About PHSI

CIHR's Partnerships for Health System Improvement (PHSI) program supports teams of researchers and decision makers interested in conducting applied and policy-relevant health systems and services research that responds to the needs of health care decision makers and strengthens the Canadian health system.

Applied health services (including public health), health systems and policy research has played an important role in discussions, debate and decision-making in health and health care in Canada for decades, and will continue to do so in the current 'evidence-based' environment. While decision-making in health care and public health organizations is a complex process, research evidence has an important role to play. When the research process is guided by the information needs of users of research, findings are more likely to be translated into new knowledge. Therefore, the PHSI program requires meaningful collaboration between researchers and decision makers likely to be able to make use of the results of the research.

Learn more about PHSI through our brochure.

PHSI objectives

  • Support research that reflects the emerging health needs of Canadians and the evolution of the health system and supports health policy decision-making;
  • Support research relevant to decision makers by producing results that can be applied to multiple regions and/or settings;
  • Foster collaboration with the provinces and with individuals and organizations in or outside of Canada that have an interest in health or health research and engage a variety of partners, "in or outside Canada, with complementary research interests";
  • Promote the involvement and recognition of, and respect for, health researchers from an array of health disciplines; and,
  • Enable the dissemination of knowledge and application of health research to improve the health of Canadians and strengthen the Canadian health care system (including the public health system).

Researchers interested in applying should consult the funding opportunity for details on application procedures, review and evaluation.

Peer Review

The PHSI review process will change significantly beginning with the Spring 2014 PHSI competition. Descriptions of the changes are outlined below:

  • There will be five reviewers assigned to each application: 2 academic reviewers, 2 knowledge user reviewers, and 1 reviewer who may be either a researcher or knowledge user.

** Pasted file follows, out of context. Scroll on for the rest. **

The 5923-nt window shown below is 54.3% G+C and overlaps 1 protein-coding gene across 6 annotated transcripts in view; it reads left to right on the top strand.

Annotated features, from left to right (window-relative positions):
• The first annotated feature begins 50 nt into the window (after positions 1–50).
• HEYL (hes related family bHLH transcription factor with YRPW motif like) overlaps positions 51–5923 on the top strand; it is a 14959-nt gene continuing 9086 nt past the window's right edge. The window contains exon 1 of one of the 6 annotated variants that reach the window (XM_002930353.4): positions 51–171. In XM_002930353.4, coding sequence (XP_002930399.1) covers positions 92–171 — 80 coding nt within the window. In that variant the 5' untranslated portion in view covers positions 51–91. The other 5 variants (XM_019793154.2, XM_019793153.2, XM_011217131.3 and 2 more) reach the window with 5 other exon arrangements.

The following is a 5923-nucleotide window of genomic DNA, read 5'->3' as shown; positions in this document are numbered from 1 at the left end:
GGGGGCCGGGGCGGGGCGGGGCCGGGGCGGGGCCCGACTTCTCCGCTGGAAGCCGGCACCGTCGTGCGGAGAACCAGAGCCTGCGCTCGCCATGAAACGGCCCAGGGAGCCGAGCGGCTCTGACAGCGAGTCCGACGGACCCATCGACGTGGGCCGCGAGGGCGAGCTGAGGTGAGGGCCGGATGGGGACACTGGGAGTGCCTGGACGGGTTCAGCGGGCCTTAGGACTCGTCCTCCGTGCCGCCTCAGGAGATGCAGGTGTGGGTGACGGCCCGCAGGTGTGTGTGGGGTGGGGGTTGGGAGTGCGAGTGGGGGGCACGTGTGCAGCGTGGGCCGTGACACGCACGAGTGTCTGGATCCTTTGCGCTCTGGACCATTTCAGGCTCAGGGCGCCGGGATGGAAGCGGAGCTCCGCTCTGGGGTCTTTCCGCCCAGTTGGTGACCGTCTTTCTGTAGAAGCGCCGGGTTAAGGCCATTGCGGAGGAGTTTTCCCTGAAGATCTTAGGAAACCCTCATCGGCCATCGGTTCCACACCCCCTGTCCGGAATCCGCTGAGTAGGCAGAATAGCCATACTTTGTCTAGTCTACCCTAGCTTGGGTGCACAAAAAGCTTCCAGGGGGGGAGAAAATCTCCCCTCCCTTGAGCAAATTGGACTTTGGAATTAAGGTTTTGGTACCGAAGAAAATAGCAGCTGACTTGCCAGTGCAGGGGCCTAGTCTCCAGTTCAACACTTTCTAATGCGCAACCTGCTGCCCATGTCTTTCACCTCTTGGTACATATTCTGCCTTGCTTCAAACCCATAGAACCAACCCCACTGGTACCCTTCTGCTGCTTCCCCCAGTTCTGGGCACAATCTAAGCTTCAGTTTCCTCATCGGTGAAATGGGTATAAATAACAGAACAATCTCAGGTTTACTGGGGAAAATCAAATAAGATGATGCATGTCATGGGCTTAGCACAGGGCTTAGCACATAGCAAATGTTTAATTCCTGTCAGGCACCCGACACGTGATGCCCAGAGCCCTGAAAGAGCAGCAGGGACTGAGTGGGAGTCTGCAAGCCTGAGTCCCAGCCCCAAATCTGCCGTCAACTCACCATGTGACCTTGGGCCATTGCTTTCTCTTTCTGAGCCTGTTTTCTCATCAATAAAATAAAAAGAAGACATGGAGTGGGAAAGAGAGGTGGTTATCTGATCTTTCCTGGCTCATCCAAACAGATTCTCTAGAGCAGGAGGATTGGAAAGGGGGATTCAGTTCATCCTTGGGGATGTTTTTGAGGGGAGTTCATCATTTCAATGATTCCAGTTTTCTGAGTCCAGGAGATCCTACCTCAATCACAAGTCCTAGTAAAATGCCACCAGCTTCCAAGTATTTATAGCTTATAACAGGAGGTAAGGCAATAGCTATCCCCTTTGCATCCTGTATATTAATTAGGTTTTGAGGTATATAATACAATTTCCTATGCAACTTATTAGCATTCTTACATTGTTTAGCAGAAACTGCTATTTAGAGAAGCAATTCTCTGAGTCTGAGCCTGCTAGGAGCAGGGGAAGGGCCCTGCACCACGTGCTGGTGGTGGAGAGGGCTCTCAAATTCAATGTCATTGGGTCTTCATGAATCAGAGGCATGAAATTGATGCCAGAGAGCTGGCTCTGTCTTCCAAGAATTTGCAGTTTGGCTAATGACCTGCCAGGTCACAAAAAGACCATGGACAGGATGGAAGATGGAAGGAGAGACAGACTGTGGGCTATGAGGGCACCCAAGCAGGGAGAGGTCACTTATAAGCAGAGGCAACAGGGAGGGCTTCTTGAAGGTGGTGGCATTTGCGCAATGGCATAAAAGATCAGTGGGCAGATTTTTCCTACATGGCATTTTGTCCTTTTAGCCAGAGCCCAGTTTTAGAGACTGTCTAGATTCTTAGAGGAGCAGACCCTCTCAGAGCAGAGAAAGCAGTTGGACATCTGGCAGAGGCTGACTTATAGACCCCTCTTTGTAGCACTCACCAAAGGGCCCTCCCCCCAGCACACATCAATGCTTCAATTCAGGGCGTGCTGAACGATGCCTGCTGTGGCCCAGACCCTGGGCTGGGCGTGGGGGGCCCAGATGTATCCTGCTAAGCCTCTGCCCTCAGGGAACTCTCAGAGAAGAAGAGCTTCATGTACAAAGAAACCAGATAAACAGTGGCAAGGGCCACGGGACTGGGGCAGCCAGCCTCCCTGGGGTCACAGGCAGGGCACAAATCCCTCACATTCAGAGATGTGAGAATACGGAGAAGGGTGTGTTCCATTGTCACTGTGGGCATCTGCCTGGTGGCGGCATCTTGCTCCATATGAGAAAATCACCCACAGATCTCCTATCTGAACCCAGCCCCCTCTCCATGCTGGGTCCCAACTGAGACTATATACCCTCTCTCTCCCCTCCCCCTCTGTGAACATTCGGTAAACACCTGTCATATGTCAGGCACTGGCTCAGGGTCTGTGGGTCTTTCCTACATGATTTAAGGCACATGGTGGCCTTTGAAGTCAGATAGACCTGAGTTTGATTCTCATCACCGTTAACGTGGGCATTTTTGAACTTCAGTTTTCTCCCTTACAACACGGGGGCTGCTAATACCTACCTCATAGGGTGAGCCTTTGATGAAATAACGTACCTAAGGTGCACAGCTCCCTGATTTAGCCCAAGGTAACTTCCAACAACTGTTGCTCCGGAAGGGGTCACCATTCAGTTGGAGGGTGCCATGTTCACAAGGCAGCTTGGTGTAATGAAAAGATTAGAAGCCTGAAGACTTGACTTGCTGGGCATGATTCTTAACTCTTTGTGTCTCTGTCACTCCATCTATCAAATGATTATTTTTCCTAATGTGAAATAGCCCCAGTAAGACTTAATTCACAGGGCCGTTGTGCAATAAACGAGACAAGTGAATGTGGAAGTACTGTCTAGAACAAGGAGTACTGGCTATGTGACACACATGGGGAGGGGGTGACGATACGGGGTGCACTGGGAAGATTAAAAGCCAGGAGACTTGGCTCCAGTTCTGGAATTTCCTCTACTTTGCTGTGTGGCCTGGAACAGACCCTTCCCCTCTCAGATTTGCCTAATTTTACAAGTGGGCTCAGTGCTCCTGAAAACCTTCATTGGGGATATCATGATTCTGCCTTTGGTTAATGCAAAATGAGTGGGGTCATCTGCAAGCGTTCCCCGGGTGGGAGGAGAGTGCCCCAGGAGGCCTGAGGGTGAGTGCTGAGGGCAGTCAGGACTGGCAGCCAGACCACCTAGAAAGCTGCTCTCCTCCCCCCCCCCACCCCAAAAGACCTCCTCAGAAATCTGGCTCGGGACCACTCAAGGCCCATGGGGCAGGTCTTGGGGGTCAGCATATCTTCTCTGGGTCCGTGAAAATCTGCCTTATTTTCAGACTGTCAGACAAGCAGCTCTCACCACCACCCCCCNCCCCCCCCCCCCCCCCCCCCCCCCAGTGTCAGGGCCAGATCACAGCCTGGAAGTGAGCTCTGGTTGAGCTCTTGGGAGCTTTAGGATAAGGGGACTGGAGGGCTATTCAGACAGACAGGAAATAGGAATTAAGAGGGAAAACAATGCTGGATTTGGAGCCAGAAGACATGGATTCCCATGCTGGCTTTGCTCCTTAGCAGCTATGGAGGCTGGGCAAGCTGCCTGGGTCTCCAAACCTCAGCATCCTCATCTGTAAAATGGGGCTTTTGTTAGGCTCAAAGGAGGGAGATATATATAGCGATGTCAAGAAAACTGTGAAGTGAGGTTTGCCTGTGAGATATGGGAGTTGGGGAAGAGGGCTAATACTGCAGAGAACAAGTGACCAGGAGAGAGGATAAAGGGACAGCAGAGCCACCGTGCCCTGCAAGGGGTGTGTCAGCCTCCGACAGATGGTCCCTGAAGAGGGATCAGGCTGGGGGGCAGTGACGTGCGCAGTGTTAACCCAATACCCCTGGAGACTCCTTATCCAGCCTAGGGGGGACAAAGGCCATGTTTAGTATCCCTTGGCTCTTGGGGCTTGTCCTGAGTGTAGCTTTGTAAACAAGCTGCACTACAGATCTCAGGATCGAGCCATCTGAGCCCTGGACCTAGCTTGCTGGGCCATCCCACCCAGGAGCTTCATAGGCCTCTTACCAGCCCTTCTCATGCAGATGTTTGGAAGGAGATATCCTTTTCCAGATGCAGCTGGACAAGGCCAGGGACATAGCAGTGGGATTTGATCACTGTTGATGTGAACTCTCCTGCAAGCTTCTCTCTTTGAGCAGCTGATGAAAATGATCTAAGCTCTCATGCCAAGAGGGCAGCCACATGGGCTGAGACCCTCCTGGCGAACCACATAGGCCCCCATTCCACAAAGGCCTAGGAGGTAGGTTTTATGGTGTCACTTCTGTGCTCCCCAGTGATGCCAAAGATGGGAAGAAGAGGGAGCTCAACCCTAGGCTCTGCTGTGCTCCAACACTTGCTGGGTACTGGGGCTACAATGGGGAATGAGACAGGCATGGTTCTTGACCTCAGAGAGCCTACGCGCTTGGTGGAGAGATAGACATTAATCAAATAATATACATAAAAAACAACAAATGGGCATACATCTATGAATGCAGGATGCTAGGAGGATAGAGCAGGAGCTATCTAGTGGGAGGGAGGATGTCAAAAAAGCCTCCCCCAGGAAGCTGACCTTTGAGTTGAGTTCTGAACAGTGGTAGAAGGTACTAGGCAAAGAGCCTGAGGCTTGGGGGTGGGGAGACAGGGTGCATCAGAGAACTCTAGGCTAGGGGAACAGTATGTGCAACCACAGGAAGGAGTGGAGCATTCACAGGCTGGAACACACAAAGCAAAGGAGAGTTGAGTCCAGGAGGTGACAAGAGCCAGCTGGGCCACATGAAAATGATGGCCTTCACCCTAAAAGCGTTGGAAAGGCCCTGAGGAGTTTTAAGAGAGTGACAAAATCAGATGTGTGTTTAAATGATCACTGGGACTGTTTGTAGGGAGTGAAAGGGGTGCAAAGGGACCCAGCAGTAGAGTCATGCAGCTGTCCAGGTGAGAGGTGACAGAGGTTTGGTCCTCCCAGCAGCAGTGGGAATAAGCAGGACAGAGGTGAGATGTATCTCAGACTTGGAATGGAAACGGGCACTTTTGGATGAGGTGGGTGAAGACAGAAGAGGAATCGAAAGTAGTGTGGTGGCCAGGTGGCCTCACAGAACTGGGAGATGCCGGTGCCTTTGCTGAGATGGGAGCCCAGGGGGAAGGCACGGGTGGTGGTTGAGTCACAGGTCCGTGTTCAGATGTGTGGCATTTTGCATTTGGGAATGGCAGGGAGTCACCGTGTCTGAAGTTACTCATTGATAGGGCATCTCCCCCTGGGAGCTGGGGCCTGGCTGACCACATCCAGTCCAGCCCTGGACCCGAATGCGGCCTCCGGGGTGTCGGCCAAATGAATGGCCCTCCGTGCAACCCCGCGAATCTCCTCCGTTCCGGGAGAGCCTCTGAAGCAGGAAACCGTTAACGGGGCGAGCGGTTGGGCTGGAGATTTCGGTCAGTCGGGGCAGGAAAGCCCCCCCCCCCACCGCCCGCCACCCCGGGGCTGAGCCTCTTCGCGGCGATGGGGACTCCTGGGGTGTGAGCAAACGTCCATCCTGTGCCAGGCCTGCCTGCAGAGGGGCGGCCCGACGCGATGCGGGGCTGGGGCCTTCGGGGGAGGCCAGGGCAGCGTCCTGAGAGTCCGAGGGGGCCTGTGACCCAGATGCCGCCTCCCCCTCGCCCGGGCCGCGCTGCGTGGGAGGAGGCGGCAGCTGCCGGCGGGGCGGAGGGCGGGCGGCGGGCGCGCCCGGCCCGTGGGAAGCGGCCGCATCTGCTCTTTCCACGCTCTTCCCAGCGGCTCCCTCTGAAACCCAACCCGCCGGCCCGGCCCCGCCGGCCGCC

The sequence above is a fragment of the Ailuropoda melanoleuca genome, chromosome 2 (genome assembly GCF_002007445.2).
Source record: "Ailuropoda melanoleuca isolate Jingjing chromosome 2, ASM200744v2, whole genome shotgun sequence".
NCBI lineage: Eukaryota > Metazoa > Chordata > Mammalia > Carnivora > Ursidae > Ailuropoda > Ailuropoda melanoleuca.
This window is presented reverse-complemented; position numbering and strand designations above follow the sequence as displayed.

• Reviewers will complete a Structured Review in ResearchNet. Reviewers will rate each adjudication criterion using a letter scale (A-E), and will provide comments regarding the strengths and weaknesses of each criterion.
  • CIHR will be using a multi-stage approach to peer review. Each stage is described briefly below.
    • Stage 1: Expert reviewers will complete the Structured Review worksheet in ResearchNet for each of the 10-20 applications assigned to them. An asynchronous online discussion tool will allow reviewers to discuss the applications they have been assigned with the other 4 reviewers assigned the same application. At the end of Stage 1, reviewers will provide CIHR with the information contained in the structured review worksheet (application ratings (A-E) and comments), as well as a validated rank-ordered list of the applications assigned to them.
    • Pre-Stage 2: The top applications will move on to Stage 2. The percentage of applications moving forward will depend on the budget available for the PHSI competition, and the application pressure. A multidisciplinary committee of reviewers will be assigned 10-20 applications. In this stage, reviewers will be asked to read the Stage 1 reviews of each application, and integrate the reviews of the 5 reviewers. They will have access to the applications as well, which they may read as they deem appropriate. Reviewers in this stage are asked to decide which applications should be funded. Reviewers will bin their assigned applications into a “yes – to fund” bin or a “no – to not fund” bin. Because all applications at this stage may be of high quality, CIHR will assign a maximum number of “yes” and “no” votes that reviewers will be allowed to use.
    • Stage 2: Stage 2, or the Final Assessment Stage (FAS), of the peer-review process is the face-to-face meeting. The objective of the FAS is an extension of the Pre-Stage 2 yes/no binning exercise in that the peer review committee will be responsible for providing CIHR with a final review recommendation by indicating the applications that they feel should be funded, and those that should not.
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